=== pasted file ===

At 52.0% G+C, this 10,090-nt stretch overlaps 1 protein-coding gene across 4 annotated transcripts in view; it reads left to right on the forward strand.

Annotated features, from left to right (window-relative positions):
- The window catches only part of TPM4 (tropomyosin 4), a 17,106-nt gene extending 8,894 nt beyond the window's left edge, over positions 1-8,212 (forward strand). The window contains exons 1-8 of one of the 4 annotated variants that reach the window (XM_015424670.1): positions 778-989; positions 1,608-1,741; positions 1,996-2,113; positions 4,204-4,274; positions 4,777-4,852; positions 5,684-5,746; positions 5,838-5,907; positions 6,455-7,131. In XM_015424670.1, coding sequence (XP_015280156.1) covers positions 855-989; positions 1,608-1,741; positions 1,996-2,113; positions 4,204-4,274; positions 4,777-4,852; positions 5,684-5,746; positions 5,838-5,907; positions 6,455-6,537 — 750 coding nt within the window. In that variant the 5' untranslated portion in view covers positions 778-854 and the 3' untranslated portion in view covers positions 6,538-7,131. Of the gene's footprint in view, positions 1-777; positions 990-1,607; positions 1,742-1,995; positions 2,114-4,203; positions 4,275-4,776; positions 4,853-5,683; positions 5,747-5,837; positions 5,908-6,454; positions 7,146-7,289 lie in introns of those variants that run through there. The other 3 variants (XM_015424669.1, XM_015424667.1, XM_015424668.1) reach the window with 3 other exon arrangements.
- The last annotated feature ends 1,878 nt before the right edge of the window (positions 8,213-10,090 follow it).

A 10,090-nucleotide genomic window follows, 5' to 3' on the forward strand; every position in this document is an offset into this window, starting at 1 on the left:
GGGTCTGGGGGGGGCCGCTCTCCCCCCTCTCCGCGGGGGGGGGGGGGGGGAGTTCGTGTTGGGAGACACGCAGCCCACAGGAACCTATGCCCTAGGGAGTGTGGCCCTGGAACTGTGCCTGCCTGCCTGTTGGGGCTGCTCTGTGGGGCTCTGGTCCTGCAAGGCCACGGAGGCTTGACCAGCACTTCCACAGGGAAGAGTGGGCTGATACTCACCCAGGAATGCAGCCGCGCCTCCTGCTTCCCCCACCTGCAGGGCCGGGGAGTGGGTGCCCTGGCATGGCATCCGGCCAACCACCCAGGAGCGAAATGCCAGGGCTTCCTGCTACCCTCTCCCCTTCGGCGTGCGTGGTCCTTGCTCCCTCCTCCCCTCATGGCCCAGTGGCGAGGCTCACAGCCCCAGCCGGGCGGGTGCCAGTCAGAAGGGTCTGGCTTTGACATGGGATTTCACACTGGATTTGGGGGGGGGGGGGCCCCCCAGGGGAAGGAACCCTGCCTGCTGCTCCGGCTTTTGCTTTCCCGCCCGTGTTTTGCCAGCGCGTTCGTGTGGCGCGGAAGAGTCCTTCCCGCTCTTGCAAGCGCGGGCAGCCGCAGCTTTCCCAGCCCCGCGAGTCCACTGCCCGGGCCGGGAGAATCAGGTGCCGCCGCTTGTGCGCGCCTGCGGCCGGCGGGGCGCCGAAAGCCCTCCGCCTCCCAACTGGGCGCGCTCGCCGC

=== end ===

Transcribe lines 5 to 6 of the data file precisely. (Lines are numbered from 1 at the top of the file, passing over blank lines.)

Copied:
A 10,090-nucleotide genomic window follows, 5' to 3' on the forward strand; every position in this document is an offset into this window, starting at 1 on the left:
GGGTCTGGGGGGGGCCGCTCTCCCCCCTCTCCGCGGGGGGGGGGGGGGGGAGTTCGTGTTGGGAGACACGCAGCCCACAGGAACCTATGCCCTAGGGAGTGTGGCCCTGGAACTGTGCCTGCCTGCCTGTTGGGGCTGCTCTGTGGGGCTCTGGTCCTGCAAGGCCACGGAGGCTTGACCAGCACTTCCACAGGGAAGAGTGGGCTGATACTCACCCAGGAATGCAGCCGCGCCTCCTGCTTCCCCCACCTGCAGGGCCGGGGAGTGGGTGCCCTGGCATGGCATCCGGCCAACCACCCAGGAGCGAAATGCCAGGGCTTCCTGCTACCCTCTCCCCTTCGGCGTGCGTGGTCCTTGCTCCCTCCTCCCCTCATGGCCCAGTGGCGAGGCTCACAGCCCCAGCCGGGCGGGTGCCAGTCAGAAGGGTCTGGCTTTGACATGGGATTTCACACTGGATTTGGGGGGGGGGGGGCCCCCCAGGGGAAGGAACCCTGCCTGCTGCTCCGGCTTTTGCTTTCCCGCCCGTGTTTTGCCAGCGCGTTCGTGTGGCGCGGAAGAGTCCTTCCCGCTCTTGCAAGCGCGGGCAGCCGCAGCTTTCCCAGCCCCGCGAGTCCACTGCCCGGGCCGGGAGAATCAGGTGCCGCCGCTTGTGCGCGCCTGCGGCCGGCGGGGCGCCGAAAGCCCTCCGCCTCCCAACTGGGCGCGCTCGCCGC